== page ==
One Man’s Junk

A trip to the Thrift store reminds Matt Roper of how little we all need to live but how much we all acquire and desire; a paradox that makes him want to weep

Last week I was booked to play a tiny town in Pennsylvania and in order to kill a bit of time before the show, me and my cohorts had a bite to eat before hitting up the local Salvation Army store. Nothing like an old secondhand shop in a brand new town.

We’d call such a place a charity shop back home, but in America it’s a thrift store – charity being synonymous with dirty old socialism, whilst thrift is a virtue of the soul of every self-respecting capitalist.

One person’s junk is another person’s treasure, or so goes the cliché, and while I watched the masses of Pennsylvania empty the aisles of the Salvation Army store of vile ornaments, used sweatpants and stained old copies of Neil Diamond records, I reached the conclusion that people will literally buy anything that they can get their hands on.

Some time ago back in England, I drove with a friend to offload an obscene amount of stuff at a car boot sale. She reasoned that she needed to de-clutter her flat. She got rid of everything she’d brought with her, but went home with a car full of stuff bought from other sellers. I was fascinated.

Shopping at car boot sales, of course, is exactly like shopping at the Salvation Army store but there’s somebody forcing you to get up at 5am and wander about in the freezing cold to do it; desperate for a cup of tea and dying for a wee. But it’s true that you can find the odd treasure there – once you’ve fought your way past old toasters, tea cozies, sticky old calculators, board games with half the pieces missing and boxes of James Last records to do so.

But why do people do it? Because people love to find bargains. Some people even live and breathe for a bargain. They’ll buy any old shit as long as they think they’re getting a bargain.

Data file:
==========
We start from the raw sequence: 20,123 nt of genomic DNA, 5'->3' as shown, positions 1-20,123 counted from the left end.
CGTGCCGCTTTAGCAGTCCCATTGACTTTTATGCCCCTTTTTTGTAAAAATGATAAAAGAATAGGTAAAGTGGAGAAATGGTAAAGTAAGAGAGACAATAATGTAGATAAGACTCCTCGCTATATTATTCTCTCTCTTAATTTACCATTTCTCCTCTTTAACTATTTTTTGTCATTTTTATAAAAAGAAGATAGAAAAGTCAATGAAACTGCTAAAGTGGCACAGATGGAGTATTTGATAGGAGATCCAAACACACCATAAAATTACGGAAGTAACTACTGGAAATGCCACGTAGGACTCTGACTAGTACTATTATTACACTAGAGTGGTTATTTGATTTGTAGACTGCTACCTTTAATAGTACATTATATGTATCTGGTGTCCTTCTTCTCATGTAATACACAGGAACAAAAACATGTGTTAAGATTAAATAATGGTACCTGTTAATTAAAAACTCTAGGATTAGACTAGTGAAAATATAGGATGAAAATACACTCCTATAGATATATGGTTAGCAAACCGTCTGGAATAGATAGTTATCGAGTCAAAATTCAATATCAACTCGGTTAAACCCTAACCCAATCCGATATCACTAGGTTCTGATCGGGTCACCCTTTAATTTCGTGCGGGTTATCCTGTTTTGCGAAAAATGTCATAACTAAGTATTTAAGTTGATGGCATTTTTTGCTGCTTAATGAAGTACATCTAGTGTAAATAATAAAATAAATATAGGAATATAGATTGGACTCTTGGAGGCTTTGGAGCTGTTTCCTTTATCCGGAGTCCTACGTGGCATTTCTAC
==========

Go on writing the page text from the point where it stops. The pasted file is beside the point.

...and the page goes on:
I’ve done it myself, then tried to seek redemption.

In open testament to the Gods that I should not - and would not - be owned by my belongings, I once scaled down all my stuff to a few banana boxes full of books, a couple of paintings, a few bags of clothes and an old typewriter. I packed it all away into a storage unit, then went off on tour for months on end. When I returned home, I opened up the unit again and realised just how little I needed most of that stuff to begin with. So I just sort of stood there, staring into the storage unit, thinking myself slightly mad.

Old platitudes die hard. Work, consume, die. That’s the way we are and how we are conditioned to become. Then, bang – before you know it, your life is over and some poor bastard has to sort it all out after your lifeless body has been lowered into the ground. Then all your tat is thrown into strictly labelled skips: mixed fabrics, glass, metals, and bulky or rigid plastics. I could weep.

We are trapped on an eternal hamster wheel. A fruitless lap of desire, procurement and perpetual disappointment.

But will we go on consuming? You know damn we will. We are all of us beyond help.


Matt Roper is a British comedian based in New York City. His relationship with Lush goes back to 2011 when he performed for the muddy festival-goers of Lushfest, returning the following year to curate the line-up of the comedy stage. As he travels around the world, he shares his musings with us here in a series of writings – a sifting of thought from a restless but always seeking imagination.    

Follow Matt on social media @MrMattRoper



One person’s junk is another person’s treasure, or so goes the cliché

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